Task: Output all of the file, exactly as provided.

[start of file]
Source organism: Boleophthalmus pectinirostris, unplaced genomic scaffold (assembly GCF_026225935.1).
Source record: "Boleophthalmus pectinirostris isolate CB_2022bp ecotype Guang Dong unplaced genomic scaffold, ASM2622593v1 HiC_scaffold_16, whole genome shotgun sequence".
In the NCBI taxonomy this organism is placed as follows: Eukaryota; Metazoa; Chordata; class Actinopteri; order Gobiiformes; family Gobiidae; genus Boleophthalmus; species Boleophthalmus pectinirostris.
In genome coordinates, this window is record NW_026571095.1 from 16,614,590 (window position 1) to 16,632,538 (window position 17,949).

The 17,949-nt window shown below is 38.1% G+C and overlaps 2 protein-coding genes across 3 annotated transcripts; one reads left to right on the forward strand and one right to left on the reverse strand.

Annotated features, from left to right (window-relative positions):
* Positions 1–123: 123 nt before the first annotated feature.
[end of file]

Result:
Source organism: Boleophthalmus pectinirostris, unplaced genomic scaffold (assembly GCF_026225935.1).
Source record: "Boleophthalmus pectinirostris isolate CB_2022bp ecotype Guang Dong unplaced genomic scaffold, ASM2622593v1 HiC_scaffold_16, whole genome shotgun sequence".
In the NCBI taxonomy this organism is placed as follows: Eukaryota; Metazoa; Chordata; class Actinopteri; order Gobiiformes; family Gobiidae; genus Boleophthalmus; species Boleophthalmus pectinirostris.
In genome coordinates, this window is record NW_026571095.1 from 16,614,590 (window position 1) to 16,632,538 (window position 17,949).

The 17,949-nt window shown below is 38.1% G+C and overlaps 2 protein-coding genes across 3 annotated transcripts; one reads left to right on the forward strand and one right to left on the reverse strand.

Annotated features, from left to right (window-relative positions):
* Positions 1–123: 123 nt before the first annotated feature.